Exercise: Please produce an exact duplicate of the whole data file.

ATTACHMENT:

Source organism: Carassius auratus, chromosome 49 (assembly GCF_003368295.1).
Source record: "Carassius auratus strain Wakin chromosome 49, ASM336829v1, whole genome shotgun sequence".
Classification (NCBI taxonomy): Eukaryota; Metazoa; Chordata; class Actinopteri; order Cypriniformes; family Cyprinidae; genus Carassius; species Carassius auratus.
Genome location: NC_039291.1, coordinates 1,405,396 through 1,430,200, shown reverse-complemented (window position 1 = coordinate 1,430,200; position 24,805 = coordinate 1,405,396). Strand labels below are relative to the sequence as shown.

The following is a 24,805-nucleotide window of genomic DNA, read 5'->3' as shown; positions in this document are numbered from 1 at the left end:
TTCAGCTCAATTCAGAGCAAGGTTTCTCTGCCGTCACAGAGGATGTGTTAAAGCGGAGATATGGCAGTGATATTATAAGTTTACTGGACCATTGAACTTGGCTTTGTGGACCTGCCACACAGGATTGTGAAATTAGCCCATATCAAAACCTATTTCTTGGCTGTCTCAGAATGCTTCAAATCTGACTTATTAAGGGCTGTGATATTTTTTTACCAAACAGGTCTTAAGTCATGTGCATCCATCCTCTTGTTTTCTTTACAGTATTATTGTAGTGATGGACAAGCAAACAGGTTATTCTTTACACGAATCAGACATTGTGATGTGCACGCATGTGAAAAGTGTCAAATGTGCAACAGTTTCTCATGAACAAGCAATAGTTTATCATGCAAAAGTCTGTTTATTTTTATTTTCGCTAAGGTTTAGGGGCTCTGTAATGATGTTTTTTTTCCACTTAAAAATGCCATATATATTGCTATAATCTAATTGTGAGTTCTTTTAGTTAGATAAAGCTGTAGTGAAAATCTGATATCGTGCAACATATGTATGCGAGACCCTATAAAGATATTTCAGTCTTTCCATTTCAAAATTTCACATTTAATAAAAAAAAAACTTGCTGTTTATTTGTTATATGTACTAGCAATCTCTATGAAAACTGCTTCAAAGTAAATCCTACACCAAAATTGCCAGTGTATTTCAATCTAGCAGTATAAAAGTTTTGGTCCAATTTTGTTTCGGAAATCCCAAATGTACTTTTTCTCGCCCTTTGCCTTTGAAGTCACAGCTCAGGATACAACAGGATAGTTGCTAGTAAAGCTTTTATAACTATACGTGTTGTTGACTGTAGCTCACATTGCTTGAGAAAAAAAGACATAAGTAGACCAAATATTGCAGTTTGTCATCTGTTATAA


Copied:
Source organism: Carassius auratus, chromosome 49 (assembly GCF_003368295.1).
Source record: "Carassius auratus strain Wakin chromosome 49, ASM336829v1, whole genome shotgun sequence".
Classification (NCBI taxonomy): Eukaryota; Metazoa; Chordata; class Actinopteri; order Cypriniformes; family Cyprinidae; genus Carassius; species Carassius auratus.
Genome location: NC_039291.1, coordinates 1,405,396 through 1,430,200, shown reverse-complemented (window position 1 = coordinate 1,430,200; position 24,805 = coordinate 1,405,396). Strand labels below are relative to the sequence as shown.

The following is a 24,805-nucleotide window of genomic DNA, read 5'->3' as shown; positions in this document are numbered from 1 at the left end:
TTCAGCTCAATTCAGAGCAAGGTTTCTCTGCCGTCACAGAGGATGTGTTAAAGCGGAGATATGGCAGTGATATTATAAGTTTACTGGACCATTGAACTTGGCTTTGTGGACCTGCCACACAGGATTGTGAAATTAGCCCATATCAAAACCTATTTCTTGGCTGTCTCAGAATGCTTCAAATCTGACTTATTAAGGGCTGTGATATTTTTTTACCAAACAGGTCTTAAGTCATGTGCATCCATCCTCTTGTTTTCTTTACAGTATTATTGTAGTGATGGACAAGCAAACAGGTTATTCTTTACACGAATCAGACATTGTGATGTGCACGCATGTGAAAAGTGTCAAATGTGCAACAGTTTCTCATGAACAAGCAATAGTTTATCATGCAAAAGTCTGTTTATTTTTATTTTCGCTAAGGTTTAGGGGCTCTGTAATGATGTTTTTTTTCCACTTAAAAATGCCATATATATTGCTATAATCTAATTGTGAGTTCTTTTAGTTAGATAAAGCTGTAGTGAAAATCTGATATCGTGCAACATATGTATGCGAGACCCTATAAAGATATTTCAGTCTTTCCATTTCAAAATTTCACATTTAATAAAAAAAAAACTTGCTGTTTATTTGTTATATGTACTAGCAATCTCTATGAAAACTGCTTCAAAGTAAATCCTACACCAAAATTGCCAGTGTATTTCAATCTAGCAGTATAAAAGTTTTGGTCCAATTTTGTTTCGGAAATCCCAAATGTACTTTTTCTCGCCCTTTGCCTTTGAAGTCACAGCTCAGGATACAACAGGATAGTTGCTAGTAAAGCTTTTATAACTATACGTGTTGTTGACTGTAGCTCACATTGCTTGAGAAAAAAAGACATAAGTAGACCAAATATTGCAGTTTGTCATCTGTTATAA